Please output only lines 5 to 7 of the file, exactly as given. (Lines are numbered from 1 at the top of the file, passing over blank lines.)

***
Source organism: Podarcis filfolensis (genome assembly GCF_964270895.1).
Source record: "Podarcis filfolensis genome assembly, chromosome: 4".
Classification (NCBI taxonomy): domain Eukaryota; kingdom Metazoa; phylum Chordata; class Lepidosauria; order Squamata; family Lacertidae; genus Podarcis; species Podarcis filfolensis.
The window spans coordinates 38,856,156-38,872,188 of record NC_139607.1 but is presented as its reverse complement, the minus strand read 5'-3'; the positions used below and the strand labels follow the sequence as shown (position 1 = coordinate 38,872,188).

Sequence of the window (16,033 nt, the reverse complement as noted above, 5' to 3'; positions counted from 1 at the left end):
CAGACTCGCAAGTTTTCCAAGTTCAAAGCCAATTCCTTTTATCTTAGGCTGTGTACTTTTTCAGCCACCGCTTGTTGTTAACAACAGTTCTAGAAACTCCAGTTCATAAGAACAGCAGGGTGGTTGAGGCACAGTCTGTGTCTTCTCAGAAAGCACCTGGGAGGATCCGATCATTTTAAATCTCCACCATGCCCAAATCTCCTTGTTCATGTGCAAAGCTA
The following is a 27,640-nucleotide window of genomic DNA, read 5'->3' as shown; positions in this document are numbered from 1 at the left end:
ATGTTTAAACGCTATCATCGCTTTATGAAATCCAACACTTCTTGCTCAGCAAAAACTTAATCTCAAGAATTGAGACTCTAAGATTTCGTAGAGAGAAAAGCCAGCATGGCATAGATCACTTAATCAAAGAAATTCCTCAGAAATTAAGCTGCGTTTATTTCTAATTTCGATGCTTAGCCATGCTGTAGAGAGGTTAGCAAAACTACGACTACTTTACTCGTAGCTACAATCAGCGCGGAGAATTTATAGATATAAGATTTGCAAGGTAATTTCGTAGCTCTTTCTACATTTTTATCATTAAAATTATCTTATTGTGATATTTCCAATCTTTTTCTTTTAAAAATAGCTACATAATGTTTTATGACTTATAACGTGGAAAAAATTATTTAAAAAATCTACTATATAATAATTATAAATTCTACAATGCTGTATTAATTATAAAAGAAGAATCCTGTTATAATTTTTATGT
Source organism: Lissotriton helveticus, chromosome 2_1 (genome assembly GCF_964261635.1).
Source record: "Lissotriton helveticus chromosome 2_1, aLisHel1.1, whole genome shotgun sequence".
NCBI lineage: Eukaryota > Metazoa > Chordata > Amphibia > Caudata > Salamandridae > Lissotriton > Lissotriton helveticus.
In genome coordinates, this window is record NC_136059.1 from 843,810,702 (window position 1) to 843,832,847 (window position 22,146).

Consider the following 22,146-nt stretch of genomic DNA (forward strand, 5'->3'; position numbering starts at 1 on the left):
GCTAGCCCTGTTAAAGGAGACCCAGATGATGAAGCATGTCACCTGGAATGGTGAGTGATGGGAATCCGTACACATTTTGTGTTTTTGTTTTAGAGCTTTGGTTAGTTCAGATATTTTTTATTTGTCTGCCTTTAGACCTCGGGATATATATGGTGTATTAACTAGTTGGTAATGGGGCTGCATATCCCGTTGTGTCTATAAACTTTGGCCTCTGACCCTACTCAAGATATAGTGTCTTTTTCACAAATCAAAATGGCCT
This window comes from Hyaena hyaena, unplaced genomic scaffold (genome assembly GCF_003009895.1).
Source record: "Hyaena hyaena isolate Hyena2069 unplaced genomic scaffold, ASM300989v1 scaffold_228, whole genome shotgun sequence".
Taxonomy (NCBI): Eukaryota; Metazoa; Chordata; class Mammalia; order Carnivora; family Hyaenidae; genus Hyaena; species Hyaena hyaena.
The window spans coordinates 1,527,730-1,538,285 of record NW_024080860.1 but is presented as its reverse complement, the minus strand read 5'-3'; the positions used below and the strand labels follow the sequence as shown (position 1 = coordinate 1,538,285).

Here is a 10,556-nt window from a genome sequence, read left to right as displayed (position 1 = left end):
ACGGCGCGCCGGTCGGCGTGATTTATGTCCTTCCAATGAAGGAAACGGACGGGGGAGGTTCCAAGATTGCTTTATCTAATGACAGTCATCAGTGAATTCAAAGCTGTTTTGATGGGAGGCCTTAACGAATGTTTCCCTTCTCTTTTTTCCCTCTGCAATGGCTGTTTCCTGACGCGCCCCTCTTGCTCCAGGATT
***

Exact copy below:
Sequence of the window (16,033 nt, the reverse complement as noted above, 5' to 3'; positions counted from 1 at the left end):
CAGACTCGCAAGTTTTCCAAGTTCAAAGCCAATTCCTTTTATCTTAGGCTGTGTACTTTTTCAGCCACCGCTTGTTGTTAACAACAGTTCTAGAAACTCCAGTTCATAAGAACAGCAGGGTGGTTGAGGCACAGTCTGTGTCTTCTCAGAAAGCACCTGGGAGGATCCGATCATTTTAAATCTCCACCATGCCCAAATCTCCTTGTTCATGTGCAAAGCTA
The following is a 27,640-nucleotide window of genomic DNA, read 5'->3' as shown; positions in this document are numbered from 1 at the left end: